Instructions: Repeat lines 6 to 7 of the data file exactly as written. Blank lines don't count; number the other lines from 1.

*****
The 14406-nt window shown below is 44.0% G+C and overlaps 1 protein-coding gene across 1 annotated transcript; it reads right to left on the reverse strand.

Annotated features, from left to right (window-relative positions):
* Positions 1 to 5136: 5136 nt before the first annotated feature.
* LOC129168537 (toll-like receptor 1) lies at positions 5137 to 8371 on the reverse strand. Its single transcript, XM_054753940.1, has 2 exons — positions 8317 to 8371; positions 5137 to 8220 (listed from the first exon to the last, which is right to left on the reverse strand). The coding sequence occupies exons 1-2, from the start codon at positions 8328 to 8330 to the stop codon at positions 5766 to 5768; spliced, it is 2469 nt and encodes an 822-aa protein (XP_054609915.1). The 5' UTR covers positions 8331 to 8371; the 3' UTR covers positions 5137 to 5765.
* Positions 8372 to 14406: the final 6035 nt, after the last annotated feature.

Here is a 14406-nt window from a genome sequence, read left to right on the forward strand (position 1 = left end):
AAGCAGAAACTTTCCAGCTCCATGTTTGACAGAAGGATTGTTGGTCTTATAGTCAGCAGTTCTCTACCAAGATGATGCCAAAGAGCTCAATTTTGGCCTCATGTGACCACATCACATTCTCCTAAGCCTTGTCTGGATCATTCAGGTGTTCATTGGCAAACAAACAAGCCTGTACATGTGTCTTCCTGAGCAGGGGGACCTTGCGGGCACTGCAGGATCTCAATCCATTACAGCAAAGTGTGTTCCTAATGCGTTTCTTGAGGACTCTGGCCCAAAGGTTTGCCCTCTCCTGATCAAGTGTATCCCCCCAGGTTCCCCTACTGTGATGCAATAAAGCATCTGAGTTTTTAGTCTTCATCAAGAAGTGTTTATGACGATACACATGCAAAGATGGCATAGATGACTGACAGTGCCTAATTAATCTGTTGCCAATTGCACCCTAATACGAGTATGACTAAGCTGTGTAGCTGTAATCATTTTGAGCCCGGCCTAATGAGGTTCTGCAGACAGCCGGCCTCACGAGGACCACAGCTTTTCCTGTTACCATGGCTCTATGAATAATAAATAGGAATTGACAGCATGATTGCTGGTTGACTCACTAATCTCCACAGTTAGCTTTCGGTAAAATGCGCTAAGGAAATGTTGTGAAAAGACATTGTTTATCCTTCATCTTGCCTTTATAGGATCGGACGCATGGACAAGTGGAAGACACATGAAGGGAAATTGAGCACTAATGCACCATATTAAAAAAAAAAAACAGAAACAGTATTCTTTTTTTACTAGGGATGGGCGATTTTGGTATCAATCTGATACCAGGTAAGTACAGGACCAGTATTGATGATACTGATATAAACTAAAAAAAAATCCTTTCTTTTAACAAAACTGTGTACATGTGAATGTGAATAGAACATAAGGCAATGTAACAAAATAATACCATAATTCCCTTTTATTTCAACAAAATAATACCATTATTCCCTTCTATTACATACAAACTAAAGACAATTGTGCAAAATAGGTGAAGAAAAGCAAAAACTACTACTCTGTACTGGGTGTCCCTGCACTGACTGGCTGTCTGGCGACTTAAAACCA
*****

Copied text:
Here is a 14406-nt window from a genome sequence, read left to right on the forward strand (position 1 = left end):
AAGCAGAAACTTTCCAGCTCCATGTTTGACAGAAGGATTGTTGGTCTTATAGTCAGCAGTTCTCTACCAAGATGATGCCAAAGAGCTCAATTTTGGCCTCATGTGACCACATCACATTCTCCTAAGCCTTGTCTGGATCATTCAGGTGTTCATTGGCAAACAAACAAGCCTGTACATGTGTCTTCCTGAGCAGGGGGACCTTGCGGGCACTGCAGGATCTCAATCCATTACAGCAAAGTGTGTTCCTAATGCGTTTCTTGAGGACTCTGGCCCAAAGGTTTGCCCTCTCCTGATCAAGTGTATCCCCCCAGGTTCCCCTACTGTGATGCAATAAAGCATCTGAGTTTTTAGTCTTCATCAAGAAGTGTTTATGACGATACACATGCAAAGATGGCATAGATGACTGACAGTGCCTAATTAATCTGTTGCCAATTGCACCCTAATACGAGTATGACTAAGCTGTGTAGCTGTAATCATTTTGAGCCCGGCCTAATGAGGTTCTGCAGACAGCCGGCCTCACGAGGACCACAGCTTTTCCTGTTACCATGGCTCTATGAATAATAAATAGGAATTGACAGCATGATTGCTGGTTGACTCACTAATCTCCACAGTTAGCTTTCGGTAAAATGCGCTAAGGAAATGTTGTGAAAAGACATTGTTTATCCTTCATCTTGCCTTTATAGGATCGGACGCATGGACAAGTGGAAGACACATGAAGGGAAATTGAGCACTAATGCACCATATTAAAAAAAAAAAACAGAAACAGTATTCTTTTTTTACTAGGGATGGGCGATTTTGGTATCAATCTGATACCAGGTAAGTACAGGACCAGTATTGATGATACTGATATAAACTAAAAAAAAATCCTTTCTTTTAACAAAACTGTGTACATGTGAATGTGAATAGAACATAAGGCAATGTAACAAAATAATACCATAATTCCCTTTTATTTCAACAAAATAATACCATTATTCCCTTCTATTACATACAAACTAAAGACAATTGTGCAAAATAGGTGAAGAAAAGCAAAAACTACTACTCTGTACTGGGTGTCCCTGCACTGACTGGCTGTCTGGCGACTTAAAACCA